It is also important to consider the maximum number of effects that can run simultaneously, which are usually based on effect group types or "blocks". This means that you usually can only have one modulation, one reverb, one drive etc in a preset. Advanced processors allow for more freedom which include combining same type pedals, series/parallel routing, pre-post amplifier routing and many more. While they allow for more ways to craft your tones, these processors also require more tweaking time and are usually more expensive.

Amp Modeling

Since digital effects use DSP, manufacturers have made the most of the processing power by adding amp modeling features. To the point that amp modeling has become a standard feature, and has even overtaken effects in popularity. If you already have a good amplifier, then amp modeling is not important, but it's still a good addition for the extra versatility amp modeling provides.

Footswitches and Control Interface

Footswitches allow for handsfree control of your multi-effects pedal, so having more of them is good, as long as you're OK with the added bulk and weight that they require. Some processors have a stompbox mode feature that lets you utilize footswitches much like a traditional pedalboard, but most of the time the switches serve as preset selectors, along with other secondary uses.

As mentioned above, the versatility of multi-effects requires complexity, and complexity requires longer learning times. Thankfully, manufacturers have been continually improving the control interface and workflow of their units, so it's never been easier to setup multi-effects units. Bigger display screens and good control positioning are important, but they also add to the overall size and bulk, so don't expect them on smaller units. Some even go as far as adding small LED scribble scripts to the footswitches, which removes the need to memorize or list down your presets.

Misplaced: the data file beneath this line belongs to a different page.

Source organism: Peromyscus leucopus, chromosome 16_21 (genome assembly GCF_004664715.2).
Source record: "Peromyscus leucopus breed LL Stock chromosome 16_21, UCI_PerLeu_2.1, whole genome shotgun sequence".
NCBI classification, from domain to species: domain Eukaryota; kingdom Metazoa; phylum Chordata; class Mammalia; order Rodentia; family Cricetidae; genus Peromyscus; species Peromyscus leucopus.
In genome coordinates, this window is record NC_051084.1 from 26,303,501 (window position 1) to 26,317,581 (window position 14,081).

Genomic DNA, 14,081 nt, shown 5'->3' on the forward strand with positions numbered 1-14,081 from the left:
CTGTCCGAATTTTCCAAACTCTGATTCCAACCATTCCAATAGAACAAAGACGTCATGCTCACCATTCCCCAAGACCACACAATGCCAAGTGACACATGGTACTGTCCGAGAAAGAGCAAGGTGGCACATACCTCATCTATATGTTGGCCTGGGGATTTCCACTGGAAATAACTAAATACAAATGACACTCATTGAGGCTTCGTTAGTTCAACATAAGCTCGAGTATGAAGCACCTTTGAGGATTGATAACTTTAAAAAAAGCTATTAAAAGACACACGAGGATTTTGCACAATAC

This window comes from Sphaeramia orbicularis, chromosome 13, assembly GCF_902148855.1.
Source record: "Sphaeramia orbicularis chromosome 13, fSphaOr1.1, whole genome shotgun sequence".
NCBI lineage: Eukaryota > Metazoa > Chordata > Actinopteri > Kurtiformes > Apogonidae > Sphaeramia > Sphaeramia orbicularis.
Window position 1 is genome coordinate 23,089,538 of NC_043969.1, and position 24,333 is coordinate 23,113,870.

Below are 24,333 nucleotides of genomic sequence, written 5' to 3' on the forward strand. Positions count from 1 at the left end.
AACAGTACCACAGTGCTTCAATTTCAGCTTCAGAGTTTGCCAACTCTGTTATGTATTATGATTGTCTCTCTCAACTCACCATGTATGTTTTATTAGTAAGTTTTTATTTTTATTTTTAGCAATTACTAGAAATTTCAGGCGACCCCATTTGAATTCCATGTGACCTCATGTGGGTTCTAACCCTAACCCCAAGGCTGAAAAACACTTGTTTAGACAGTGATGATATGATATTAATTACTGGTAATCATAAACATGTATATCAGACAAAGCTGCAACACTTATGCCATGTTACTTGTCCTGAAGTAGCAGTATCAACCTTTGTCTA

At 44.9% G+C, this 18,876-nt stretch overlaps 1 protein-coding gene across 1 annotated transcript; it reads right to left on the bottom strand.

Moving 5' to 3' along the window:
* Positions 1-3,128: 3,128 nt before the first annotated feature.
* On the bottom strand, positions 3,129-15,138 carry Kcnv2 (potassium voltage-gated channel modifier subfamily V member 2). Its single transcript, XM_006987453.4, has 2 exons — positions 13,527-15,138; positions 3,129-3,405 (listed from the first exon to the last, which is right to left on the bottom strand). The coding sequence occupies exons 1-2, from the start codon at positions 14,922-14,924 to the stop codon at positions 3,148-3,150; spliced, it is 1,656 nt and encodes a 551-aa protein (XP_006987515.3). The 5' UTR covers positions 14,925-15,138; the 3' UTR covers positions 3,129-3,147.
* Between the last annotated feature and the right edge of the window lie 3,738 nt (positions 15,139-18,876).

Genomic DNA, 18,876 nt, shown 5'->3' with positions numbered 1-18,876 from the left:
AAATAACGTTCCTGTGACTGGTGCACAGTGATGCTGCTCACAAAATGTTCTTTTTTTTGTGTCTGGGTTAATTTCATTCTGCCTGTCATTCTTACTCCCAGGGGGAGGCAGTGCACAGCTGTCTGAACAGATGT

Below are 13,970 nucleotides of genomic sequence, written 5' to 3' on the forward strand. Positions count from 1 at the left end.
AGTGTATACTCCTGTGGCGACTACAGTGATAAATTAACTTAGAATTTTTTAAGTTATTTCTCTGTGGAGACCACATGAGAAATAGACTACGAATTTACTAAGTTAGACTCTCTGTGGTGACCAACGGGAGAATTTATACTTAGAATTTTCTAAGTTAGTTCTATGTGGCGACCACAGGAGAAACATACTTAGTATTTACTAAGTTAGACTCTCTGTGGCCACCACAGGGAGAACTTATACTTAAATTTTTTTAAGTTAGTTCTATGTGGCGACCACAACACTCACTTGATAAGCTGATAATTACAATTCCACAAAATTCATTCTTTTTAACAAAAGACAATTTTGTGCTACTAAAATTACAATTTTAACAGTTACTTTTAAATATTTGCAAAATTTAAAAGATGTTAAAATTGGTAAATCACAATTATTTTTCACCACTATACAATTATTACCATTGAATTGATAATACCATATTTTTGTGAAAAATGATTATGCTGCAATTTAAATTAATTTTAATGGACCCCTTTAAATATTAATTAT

Extra Features

Adding to their already good value, most multi-effects come with built-in features that are essential to gigging and practicing, first of which is a built-in tuner. Looping is also a good feature to look for, thankfully it now comes standard on many units. Having the ability to record straight to a computer is another handy features that should be considered, as well as the ability to edit the settings via your computer or mobile device. Built-in metronome/rhythm is also a nice plus, especially for those who want to take their skill to the next level.